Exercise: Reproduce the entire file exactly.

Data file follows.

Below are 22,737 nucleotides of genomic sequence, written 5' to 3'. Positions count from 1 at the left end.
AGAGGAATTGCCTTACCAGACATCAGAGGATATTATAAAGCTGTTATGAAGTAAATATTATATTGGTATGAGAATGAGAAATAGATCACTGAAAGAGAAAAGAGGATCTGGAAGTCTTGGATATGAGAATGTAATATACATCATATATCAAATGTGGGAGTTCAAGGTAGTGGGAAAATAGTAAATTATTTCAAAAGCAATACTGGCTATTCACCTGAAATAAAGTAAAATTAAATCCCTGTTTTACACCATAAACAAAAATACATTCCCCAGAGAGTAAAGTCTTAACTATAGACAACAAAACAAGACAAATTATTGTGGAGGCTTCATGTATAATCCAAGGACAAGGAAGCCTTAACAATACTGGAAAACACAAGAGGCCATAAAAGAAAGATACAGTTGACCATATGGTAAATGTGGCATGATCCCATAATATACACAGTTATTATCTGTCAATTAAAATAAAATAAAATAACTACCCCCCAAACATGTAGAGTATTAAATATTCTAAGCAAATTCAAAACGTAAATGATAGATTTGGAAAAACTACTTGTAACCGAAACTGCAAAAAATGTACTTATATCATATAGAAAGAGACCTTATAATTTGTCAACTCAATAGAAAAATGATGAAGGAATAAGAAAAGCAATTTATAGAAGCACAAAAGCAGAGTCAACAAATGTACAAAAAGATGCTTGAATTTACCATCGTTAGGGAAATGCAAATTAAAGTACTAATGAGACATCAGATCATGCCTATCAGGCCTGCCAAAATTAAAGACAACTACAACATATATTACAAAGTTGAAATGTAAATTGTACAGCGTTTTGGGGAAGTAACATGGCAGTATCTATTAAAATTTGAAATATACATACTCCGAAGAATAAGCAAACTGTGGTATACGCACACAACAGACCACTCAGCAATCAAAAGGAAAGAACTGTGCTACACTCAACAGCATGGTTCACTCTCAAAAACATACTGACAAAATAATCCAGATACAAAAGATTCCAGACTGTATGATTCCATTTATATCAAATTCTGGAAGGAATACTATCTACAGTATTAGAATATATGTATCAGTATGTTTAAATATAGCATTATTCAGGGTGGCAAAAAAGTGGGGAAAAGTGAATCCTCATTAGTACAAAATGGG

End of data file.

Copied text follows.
Below are 22,737 nucleotides of genomic sequence, written 5' to 3'. Positions count from 1 at the left end.
AGAGGAATTGCCTTACCAGACATCAGAGGATATTATAAAGCTGTTATGAAGTAAATATTATATTGGTATGAGAATGAGAAATAGATCACTGAAAGAGAAAAGAGGATCTGGAAGTCTTGGATATGAGAATGTAATATACATCATATATCAAATGTGGGAGTTCAAGGTAGTGGGAAAATAGTAAATTATTTCAAAAGCAATACTGGCTATTCACCTGAAATAAAGTAAAATTAAATCCCTGTTTTACACCATAAACAAAAATACATTCCCCAGAGAGTAAAGTCTTAACTATAGACAACAAAACAAGACAAATTATTGTGGAGGCTTCATGTATAATCCAAGGACAAGGAAGCCTTAACAATACTGGAAAACACAAGAGGCCATAAAAGAAAGATACAGTTGACCATATGGTAAATGTGGCATGATCCCATAATATACACAGTTATTATCTGTCAATTAAAATAAAATAAAATAACTACCCCCCAAACATGTAGAGTATTAAATATTCTAAGCAAATTCAAAACGTAAATGATAGATTTGGAAAAACTACTTGTAACCGAAACTGCAAAAAATGTACTTATATCATATAGAAAGAGACCTTATAATTTGTCAACTCAATAGAAAAATGATGAAGGAATAAGAAAAGCAATTTATAGAAGCACAAAAGCAGAGTCAACAAATGTACAAAAAGATGCTTGAATTTACCATCGTTAGGGAAATGCAAATTAAAGTACTAATGAGACATCAGATCATGCCTATCAGGCCTGCCAAAATTAAAGACAACTACAACATATATTACAAAGTTGAAATGTAAATTGTACAGCGTTTTGGGGAAGTAACATGGCAGTATCTATTAAAATTTGAAATATACATACTCCGAAGAATAAGCAAACTGTGGTATACGCACACAACAGACCACTCAGCAATCAAAAGGAAAGAACTGTGCTACACTCAACAGCATGGTTCACTCTCAAAAACATACTGACAAAATAATCCAGATACAAAAGATTCCAGACTGTATGATTCCATTTATATCAAATTCTGGAAGGAATACTATCTACAGTATTAGAATATATGTATCAGTATGTTTAAATATAGCATTATTCAGGGTGGCAAAAAAGTGGGGAAAAGTGAATCCTCATTAGTACAAAATGGG